How to calculate wood beam strength

Updated April 17, 2017

Accurate calculations of wood beam strength are essential in construction. Underestimates will compromise the safety of the structure, and overestimates will lead to unnecessarily high costs. Wood beam strength is expressed in units of volume and is known as the "section modulus." To calculate the section modulus requires additional data on structure and loads. For reasons of safety, this process should not be attempted by unqualified individuals.

Determine the load that will be on the beam. At this stage of the design process, the combined live load and dead load on the beam should already have been calculated. Dead loads refer to loads that remain constant on the beam (for example the roofing and other permanent structures on top of the beam), while live loads refer to loads that vary over the life of the beam (for example rain or people working on the roof).

Ensure the identified load takes into account the entire load of any roofing or other component bearing on the beam. For example, a roof section measuring 100 square feet and with a weight of 4.54kg for each square foot will bring 454kg to bear on the beam.

Calculate the maximum bending moment (Mmax). The formula for this is (weight x length) / 8. If the beam in the example above is 10 feet, this equates to (1000 x 10) / 8, or 1250 foot-pounds.

Transform the maximum bending moment from foot-pounds to inch-pounds, and then divide by the allowable fibre stress in bending of the wood -- (Mmax x 12) / Fb. Fibre stress information can be obtained from the beam supplier. In the example, assume the fibre stress is 1000 PSI. That calculates to (1250 x 12) / 1000, or 15 inches B3; This is the section modulus.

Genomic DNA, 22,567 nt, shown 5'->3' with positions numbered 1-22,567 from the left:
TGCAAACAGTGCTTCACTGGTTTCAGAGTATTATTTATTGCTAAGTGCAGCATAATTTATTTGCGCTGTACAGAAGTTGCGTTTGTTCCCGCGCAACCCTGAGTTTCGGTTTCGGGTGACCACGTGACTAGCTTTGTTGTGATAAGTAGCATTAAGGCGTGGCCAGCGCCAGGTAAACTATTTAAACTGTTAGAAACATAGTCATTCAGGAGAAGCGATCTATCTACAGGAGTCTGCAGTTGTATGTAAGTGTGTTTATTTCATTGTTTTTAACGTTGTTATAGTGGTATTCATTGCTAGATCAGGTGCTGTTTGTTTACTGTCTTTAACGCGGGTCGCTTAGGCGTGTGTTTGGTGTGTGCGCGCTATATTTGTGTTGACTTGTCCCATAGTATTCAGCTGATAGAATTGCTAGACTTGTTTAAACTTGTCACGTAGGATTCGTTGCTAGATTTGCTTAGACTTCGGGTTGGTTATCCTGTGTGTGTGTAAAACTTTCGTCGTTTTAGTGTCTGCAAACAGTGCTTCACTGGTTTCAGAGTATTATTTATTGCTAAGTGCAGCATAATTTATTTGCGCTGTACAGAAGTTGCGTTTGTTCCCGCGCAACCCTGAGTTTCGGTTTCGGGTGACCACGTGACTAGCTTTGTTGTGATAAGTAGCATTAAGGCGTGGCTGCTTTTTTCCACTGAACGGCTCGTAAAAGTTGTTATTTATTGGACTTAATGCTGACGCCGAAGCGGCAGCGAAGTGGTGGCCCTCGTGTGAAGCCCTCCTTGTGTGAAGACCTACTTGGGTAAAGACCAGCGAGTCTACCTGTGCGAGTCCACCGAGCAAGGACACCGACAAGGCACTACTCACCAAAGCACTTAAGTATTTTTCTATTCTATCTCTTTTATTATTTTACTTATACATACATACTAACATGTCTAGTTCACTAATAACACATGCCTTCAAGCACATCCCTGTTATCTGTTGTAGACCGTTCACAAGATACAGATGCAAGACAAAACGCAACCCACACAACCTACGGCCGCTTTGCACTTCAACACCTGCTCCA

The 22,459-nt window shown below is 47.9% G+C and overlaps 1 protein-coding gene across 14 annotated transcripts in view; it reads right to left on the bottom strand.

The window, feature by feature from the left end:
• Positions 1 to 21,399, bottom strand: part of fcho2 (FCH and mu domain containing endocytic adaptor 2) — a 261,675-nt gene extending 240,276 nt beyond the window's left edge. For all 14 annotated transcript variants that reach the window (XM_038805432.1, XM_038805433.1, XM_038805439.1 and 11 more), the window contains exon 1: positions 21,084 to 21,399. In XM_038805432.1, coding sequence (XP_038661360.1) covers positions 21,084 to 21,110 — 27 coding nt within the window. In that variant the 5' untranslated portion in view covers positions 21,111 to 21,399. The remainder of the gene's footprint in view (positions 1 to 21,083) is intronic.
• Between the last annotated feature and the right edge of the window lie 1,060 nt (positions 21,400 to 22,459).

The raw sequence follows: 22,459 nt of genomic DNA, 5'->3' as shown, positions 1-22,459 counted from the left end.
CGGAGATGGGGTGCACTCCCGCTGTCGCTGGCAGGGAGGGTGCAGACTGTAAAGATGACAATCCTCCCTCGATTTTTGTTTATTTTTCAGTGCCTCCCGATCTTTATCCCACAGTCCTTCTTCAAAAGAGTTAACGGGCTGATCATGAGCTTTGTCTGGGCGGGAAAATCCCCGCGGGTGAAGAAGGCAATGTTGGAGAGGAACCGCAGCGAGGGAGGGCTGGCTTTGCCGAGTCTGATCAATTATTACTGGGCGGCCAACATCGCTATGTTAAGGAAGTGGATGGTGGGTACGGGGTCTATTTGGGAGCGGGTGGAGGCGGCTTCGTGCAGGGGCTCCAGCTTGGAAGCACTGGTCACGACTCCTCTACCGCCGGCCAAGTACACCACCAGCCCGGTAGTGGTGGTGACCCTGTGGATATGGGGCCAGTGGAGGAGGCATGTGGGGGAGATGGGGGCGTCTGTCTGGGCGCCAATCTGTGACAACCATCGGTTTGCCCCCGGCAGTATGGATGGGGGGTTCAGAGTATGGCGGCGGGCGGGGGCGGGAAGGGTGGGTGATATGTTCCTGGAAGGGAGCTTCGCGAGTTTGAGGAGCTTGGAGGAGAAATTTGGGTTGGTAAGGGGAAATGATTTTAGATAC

Determine a suitably sized rectangular beam dimension. The formula to calculate this is (width x depth ²) / 6. Again, using the above example, the target is 15 inches B3; If you try 2 X 4 this will calculate as (2 x 4²) / 6 = 32 / 6 = 5.33 inches B3;, which will not be enough. Calculating for a 6 X 8 would result in (6 x 8²) / 6 = 64 inches B3; This would be more than sufficient, so another size could serve equally well but cut costs a little. Choose a 3 X 6 (18 inches B3;).


The examples in this document are all given in inches, for metric measurements please follow same guidelines.


These calculations assume an even load along the length of the beam, for example, rafters, joists, headers, and so on.

Things You'll Need

  • Total load on the beam
  • Fibre stress of the beam
  • Length of the beam
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About the Author

Warren Davies has been writing since 2007, focusing on bespoke projects for online clients such as PsyT and The Institute of Coaching. This has been alongside work in research, web design and blogging. A Linux user and gamer, warren trains in martial arts as a hobby. He has a Bachelor of Science and Master of Science in psychology, and further qualifications in statistics and business studies.